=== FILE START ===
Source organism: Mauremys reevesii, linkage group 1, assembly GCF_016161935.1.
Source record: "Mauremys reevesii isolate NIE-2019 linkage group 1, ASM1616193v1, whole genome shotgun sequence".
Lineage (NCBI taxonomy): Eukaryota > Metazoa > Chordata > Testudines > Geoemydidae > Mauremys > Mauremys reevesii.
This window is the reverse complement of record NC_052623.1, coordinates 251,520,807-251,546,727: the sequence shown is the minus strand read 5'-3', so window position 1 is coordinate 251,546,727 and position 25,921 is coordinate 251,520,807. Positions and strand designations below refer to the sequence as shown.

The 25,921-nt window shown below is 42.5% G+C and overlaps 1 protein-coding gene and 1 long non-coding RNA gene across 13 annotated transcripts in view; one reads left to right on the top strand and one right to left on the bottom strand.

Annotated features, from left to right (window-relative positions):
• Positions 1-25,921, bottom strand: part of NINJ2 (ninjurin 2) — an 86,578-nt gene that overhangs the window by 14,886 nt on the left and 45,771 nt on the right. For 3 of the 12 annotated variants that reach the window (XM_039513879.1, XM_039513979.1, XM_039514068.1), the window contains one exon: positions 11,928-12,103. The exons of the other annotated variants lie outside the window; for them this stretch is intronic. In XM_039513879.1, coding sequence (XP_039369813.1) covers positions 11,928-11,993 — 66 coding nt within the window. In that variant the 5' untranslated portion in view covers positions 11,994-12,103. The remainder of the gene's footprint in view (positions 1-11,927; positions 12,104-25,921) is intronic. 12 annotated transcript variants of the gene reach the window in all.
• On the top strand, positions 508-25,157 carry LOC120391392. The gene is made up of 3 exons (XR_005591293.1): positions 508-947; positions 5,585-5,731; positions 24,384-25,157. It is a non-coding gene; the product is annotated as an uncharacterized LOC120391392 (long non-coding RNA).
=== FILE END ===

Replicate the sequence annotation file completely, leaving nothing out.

Source organism: Mauremys reevesii, linkage group 1, assembly GCF_016161935.1.
Source record: "Mauremys reevesii isolate NIE-2019 linkage group 1, ASM1616193v1, whole genome shotgun sequence".
Lineage (NCBI taxonomy): Eukaryota > Metazoa > Chordata > Testudines > Geoemydidae > Mauremys > Mauremys reevesii.
This window is the reverse complement of record NC_052623.1, coordinates 251,520,807-251,546,727: the sequence shown is the minus strand read 5'-3', so window position 1 is coordinate 251,546,727 and position 25,921 is coordinate 251,520,807. Positions and strand designations below refer to the sequence as shown.

The 25,921-nt window shown below is 42.5% G+C and overlaps 1 protein-coding gene and 1 long non-coding RNA gene across 13 annotated transcripts in view; one reads left to right on the top strand and one right to left on the bottom strand.

Annotated features, from left to right (window-relative positions):
• Positions 1-25,921, bottom strand: part of NINJ2 (ninjurin 2) — an 86,578-nt gene that overhangs the window by 14,886 nt on the left and 45,771 nt on the right. For 3 of the 12 annotated variants that reach the window (XM_039513879.1, XM_039513979.1, XM_039514068.1), the window contains one exon: positions 11,928-12,103. The exons of the other annotated variants lie outside the window; for them this stretch is intronic. In XM_039513879.1, coding sequence (XP_039369813.1) covers positions 11,928-11,993 — 66 coding nt within the window. In that variant the 5' untranslated portion in view covers positions 11,994-12,103. The remainder of the gene's footprint in view (positions 1-11,927; positions 12,104-25,921) is intronic. 12 annotated transcript variants of the gene reach the window in all.
• On the top strand, positions 508-25,157 carry LOC120391392. The gene is made up of 3 exons (XR_005591293.1): positions 508-947; positions 5,585-5,731; positions 24,384-25,157. It is a non-coding gene; the product is annotated as an uncharacterized LOC120391392 (long non-coding RNA).